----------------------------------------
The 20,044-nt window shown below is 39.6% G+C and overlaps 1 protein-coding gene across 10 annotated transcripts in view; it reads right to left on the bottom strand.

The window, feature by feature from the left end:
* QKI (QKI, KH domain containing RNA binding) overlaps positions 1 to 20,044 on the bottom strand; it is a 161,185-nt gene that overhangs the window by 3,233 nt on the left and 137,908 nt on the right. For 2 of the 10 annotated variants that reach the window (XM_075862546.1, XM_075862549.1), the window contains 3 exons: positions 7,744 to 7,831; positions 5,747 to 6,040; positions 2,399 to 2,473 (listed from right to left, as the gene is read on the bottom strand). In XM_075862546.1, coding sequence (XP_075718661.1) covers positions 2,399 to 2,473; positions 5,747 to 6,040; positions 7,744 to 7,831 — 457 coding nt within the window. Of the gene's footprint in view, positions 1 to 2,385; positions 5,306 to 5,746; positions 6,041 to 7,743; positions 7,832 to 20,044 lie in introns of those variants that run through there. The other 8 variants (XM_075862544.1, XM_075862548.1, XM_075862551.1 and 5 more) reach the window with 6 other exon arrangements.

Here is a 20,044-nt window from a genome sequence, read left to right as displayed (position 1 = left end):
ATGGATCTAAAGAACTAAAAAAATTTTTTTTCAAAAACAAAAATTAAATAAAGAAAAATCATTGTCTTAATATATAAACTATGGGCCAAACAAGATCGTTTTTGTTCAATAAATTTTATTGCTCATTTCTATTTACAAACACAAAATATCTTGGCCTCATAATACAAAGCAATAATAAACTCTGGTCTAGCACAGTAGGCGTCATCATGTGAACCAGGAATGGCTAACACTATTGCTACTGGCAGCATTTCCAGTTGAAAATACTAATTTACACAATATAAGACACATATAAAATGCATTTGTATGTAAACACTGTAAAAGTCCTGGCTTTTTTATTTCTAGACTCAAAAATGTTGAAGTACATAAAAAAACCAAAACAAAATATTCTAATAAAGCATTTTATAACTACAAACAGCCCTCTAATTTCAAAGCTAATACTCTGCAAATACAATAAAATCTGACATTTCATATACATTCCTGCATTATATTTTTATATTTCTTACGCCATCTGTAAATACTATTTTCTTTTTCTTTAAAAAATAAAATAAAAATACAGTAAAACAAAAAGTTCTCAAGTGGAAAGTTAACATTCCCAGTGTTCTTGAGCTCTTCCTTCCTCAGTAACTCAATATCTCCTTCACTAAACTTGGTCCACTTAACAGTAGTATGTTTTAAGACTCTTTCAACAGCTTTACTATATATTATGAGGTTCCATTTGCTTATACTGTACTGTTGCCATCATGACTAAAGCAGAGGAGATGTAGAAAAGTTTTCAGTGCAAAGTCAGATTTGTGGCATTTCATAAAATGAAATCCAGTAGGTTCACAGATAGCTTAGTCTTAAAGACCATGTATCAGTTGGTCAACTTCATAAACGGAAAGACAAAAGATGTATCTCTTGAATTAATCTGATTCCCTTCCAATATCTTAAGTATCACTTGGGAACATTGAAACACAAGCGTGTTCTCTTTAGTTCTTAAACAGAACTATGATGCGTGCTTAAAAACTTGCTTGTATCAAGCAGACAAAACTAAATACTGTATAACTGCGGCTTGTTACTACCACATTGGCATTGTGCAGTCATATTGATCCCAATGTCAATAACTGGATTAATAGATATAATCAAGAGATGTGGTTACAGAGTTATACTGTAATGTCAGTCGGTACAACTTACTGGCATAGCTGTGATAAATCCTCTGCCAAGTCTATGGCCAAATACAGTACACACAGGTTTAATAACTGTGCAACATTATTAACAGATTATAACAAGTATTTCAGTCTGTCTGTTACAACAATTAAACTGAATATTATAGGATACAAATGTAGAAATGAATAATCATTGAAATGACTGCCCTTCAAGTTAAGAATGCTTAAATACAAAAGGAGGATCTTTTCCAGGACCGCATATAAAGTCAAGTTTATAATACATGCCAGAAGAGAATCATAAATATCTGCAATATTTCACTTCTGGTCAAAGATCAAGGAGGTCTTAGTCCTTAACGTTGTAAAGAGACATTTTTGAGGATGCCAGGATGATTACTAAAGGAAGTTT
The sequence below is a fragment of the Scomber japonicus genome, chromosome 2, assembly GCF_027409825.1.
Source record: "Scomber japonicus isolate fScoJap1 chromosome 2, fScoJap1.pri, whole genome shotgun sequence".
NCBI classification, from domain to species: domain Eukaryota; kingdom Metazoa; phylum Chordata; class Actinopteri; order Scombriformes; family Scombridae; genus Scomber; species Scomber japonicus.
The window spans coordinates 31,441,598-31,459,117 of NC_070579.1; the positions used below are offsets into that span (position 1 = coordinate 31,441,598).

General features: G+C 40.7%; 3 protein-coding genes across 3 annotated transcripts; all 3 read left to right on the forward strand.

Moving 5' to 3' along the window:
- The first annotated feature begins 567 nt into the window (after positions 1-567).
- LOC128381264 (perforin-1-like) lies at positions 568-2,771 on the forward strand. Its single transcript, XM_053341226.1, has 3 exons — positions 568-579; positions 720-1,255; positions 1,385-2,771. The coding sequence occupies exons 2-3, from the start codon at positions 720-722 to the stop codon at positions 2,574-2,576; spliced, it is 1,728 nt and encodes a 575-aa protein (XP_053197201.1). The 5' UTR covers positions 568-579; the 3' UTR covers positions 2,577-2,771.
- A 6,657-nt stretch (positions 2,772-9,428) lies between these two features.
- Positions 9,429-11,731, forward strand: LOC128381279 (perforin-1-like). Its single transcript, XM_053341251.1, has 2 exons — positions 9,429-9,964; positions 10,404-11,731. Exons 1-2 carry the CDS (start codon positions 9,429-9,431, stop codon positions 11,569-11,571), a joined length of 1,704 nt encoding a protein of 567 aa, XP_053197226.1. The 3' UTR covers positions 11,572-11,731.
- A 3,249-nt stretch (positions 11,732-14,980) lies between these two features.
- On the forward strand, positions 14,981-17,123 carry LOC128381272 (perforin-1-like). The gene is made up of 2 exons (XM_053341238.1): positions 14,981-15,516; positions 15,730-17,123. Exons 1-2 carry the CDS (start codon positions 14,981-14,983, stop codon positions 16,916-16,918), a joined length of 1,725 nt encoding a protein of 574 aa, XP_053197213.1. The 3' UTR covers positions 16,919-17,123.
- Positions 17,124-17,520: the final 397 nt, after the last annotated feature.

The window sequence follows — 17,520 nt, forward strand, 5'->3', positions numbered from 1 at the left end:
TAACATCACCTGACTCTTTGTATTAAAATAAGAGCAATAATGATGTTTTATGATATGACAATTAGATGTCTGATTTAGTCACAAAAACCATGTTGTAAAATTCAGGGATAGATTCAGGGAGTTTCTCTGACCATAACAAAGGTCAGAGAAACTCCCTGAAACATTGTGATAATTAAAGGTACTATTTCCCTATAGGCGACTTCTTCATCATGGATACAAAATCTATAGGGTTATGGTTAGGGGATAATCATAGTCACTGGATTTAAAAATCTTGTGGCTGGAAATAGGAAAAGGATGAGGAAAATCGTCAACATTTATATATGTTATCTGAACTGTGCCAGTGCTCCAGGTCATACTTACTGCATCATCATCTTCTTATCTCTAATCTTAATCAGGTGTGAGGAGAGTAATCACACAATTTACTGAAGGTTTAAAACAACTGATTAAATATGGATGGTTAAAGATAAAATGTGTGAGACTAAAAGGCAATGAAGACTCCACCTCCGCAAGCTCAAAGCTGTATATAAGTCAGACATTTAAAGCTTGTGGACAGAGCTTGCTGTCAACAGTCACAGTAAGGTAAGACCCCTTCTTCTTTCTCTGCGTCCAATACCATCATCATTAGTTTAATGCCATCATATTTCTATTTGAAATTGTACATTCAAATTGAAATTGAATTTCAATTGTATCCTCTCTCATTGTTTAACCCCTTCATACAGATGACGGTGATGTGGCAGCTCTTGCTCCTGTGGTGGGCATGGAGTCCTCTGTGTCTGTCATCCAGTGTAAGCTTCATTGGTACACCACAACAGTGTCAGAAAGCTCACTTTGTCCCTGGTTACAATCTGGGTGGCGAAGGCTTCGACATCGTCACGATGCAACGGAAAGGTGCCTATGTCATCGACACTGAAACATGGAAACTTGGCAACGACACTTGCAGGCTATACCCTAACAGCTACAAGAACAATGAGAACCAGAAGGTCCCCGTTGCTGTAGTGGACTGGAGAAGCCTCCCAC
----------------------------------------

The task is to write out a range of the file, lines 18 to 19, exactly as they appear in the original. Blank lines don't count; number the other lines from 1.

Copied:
- Positions 17,124-17,520: the final 397 nt, after the last annotated feature.

The window sequence follows — 17,520 nt, forward strand, 5'->3', positions numbered from 1 at the left end: